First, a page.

Male-Female Relationships & Domestic Violence
Understanding Aggressive Behaviors
At Lion we work with the perpetrators and the targets of their aggression. In intimate partner relationships, violence is an emotional expression by one person trying to control others and the means to get their needs met, to win, at whatever the cost. As a child we learn how to understand and manage our emotions from our caregivers and others around us. Children do observe that there are often short term rewards for aggression on an interpersonal level, but often cannot connect those rewards to the longer term consequences. Children who do not learn to respect the boundaries of others, the rights of others and healthy ways to express emotions continue the aggressive behaviors throughout their adult life.
At Lion, we engage individuals in a process that examines how intentions inform thoughts which in turn determine our actions. This cognitive restructuring approach includes, anger management techniques and most importantly how to take ownership of and express emotions assertively, without damaging the trust and love of the intimate relationship.
5 reasons why Black families and relationships sometimes appear dysfunctional*
Diss-respect: words of mutual contempt ridicule; wide mistrust of mates, mothers and fathers. We hear words and comments that give the impression that it is ok to be ridiculed and put down. As a result 43.3% of black men and 41.9% of black women do not marry, compared to 27.4% of white men and 20.7% of white women.
The Beat-Down: disproportional rates of physical, verbal, spiritual, and psychological abuse in black relationships. The number one killer of African American women aged 15-34 is dying at the hands of “loved ones”. Women experience intimate partner violence at a rate 35% higher than whites. Black males experience intimate partner violence at a rate 62% higher than white men.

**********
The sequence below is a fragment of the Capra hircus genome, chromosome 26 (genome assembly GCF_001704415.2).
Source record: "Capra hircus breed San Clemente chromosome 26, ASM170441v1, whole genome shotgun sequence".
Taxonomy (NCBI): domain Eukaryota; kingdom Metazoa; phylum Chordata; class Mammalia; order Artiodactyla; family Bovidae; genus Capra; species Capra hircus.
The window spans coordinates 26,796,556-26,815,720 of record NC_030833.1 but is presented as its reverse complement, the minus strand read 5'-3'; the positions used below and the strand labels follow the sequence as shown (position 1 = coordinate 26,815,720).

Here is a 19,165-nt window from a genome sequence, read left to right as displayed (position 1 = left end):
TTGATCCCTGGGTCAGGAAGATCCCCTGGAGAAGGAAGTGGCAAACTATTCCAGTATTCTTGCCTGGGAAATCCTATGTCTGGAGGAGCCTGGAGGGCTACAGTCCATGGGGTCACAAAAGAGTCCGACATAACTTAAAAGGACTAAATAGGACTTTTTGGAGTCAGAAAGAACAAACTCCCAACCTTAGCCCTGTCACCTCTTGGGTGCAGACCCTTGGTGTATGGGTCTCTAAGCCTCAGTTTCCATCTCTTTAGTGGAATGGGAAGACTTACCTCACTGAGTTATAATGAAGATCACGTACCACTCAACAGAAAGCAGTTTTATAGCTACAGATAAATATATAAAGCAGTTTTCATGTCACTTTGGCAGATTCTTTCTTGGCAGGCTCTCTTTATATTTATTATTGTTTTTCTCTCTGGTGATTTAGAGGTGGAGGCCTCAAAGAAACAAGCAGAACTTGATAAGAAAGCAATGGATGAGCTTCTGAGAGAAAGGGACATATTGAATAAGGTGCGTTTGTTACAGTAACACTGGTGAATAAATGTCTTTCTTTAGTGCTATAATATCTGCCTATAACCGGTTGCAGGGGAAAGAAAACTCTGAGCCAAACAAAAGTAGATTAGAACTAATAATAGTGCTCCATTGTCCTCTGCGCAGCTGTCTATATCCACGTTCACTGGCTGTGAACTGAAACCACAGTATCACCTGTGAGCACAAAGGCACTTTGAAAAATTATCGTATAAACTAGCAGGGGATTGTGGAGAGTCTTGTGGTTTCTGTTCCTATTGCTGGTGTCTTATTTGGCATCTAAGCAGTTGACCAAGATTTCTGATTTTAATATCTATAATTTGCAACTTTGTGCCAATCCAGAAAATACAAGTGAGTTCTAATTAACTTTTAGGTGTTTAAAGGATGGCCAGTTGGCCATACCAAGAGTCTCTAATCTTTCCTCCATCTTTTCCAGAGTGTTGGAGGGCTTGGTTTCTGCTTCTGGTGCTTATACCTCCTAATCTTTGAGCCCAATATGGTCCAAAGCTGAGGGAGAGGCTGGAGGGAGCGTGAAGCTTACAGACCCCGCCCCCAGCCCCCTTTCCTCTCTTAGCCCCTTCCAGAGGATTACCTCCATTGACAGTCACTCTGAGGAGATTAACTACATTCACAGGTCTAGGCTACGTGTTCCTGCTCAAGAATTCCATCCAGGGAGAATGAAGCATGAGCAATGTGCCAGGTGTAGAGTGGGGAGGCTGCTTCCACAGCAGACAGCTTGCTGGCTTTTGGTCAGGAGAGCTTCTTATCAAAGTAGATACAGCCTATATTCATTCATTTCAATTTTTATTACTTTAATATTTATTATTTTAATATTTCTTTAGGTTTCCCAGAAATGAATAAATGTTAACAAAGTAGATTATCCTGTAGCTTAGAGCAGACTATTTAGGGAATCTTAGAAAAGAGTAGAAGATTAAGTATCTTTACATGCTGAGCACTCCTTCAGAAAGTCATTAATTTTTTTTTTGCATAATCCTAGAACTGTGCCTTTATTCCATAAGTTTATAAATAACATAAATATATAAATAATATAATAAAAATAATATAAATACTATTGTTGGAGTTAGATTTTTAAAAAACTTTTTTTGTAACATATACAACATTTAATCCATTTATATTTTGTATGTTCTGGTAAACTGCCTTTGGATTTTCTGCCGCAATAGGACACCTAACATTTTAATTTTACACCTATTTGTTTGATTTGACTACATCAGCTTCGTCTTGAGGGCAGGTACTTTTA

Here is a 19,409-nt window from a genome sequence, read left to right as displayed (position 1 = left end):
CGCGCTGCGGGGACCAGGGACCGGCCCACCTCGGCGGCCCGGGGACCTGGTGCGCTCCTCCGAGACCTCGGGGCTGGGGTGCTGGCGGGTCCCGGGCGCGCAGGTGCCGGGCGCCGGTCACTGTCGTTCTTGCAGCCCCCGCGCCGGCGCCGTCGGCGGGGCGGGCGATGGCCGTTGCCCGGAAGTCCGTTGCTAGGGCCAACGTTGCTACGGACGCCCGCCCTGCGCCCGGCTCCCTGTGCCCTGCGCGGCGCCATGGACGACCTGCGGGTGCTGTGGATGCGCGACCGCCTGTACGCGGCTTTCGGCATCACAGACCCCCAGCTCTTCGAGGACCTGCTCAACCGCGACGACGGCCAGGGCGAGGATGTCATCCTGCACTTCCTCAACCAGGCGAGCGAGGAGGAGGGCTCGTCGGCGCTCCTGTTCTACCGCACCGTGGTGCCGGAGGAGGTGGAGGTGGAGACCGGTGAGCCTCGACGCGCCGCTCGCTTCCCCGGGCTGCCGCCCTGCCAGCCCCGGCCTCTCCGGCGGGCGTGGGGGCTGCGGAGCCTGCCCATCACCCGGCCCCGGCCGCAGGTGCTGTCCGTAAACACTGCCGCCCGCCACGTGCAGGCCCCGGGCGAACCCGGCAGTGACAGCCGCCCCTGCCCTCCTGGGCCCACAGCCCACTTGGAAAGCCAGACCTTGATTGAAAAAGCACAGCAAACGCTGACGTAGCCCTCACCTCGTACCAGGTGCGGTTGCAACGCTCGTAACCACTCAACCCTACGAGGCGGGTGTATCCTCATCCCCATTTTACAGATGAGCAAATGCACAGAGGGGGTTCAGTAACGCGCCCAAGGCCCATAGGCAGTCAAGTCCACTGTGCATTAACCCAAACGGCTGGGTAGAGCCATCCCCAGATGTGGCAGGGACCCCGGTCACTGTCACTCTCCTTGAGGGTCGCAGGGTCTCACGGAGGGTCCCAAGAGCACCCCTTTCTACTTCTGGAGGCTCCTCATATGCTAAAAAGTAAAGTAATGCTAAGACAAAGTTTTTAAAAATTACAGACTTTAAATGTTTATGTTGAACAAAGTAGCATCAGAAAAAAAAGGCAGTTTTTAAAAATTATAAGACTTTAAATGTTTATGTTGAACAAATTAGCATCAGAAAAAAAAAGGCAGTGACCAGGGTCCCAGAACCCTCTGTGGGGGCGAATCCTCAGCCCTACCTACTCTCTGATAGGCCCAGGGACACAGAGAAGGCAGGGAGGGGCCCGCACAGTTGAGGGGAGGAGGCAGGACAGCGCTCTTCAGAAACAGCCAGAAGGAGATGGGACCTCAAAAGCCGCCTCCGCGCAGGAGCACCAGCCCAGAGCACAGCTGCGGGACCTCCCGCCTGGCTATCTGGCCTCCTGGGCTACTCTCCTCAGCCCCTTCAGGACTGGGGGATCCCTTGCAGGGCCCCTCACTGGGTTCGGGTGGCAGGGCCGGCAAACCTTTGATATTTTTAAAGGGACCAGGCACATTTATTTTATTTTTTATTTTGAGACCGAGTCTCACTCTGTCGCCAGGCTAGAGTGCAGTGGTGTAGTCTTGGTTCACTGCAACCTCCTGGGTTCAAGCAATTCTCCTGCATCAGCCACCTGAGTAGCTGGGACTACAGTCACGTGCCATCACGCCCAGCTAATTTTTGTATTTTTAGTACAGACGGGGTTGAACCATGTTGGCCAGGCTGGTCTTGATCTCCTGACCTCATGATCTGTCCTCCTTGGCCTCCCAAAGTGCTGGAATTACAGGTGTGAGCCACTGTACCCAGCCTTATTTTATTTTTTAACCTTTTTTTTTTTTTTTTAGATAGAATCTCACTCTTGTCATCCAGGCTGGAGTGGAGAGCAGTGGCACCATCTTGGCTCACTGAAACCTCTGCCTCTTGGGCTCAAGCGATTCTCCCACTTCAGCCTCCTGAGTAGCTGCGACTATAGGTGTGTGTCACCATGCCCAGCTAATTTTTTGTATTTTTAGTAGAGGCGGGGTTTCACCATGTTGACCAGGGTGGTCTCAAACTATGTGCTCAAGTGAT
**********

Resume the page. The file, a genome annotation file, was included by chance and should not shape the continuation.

“Can’t Be True to My Boo”: the acceptance and expectation of infidelity.
Icing: emotional shutdown and distance that fosters unhealthy relationships. Icing results in embracing anti-intimate behavior, even in intimate relationships. Through messages we get the message that we are a strong and resilient race of people; “life ain’t no crystal stair”; we are expected to “suck it up”. We shut down and keep emotional distances, hoping to avoid hurt at all costs, opting to survive relationships instead of enjoying healthy ones.
Mutual Dis-enabling: irresponsible black men and overprotective black women perpetrate negative emotional trends with sons and daughters. Children continue the cycle of unhealthy relationships. In 2005 70% of black children in the United States were born to single mothers compared to 25.3% of non-Hispanic women and 48% to Hispanic women.
*Inspired by "Brainwashed" by Tom Burrell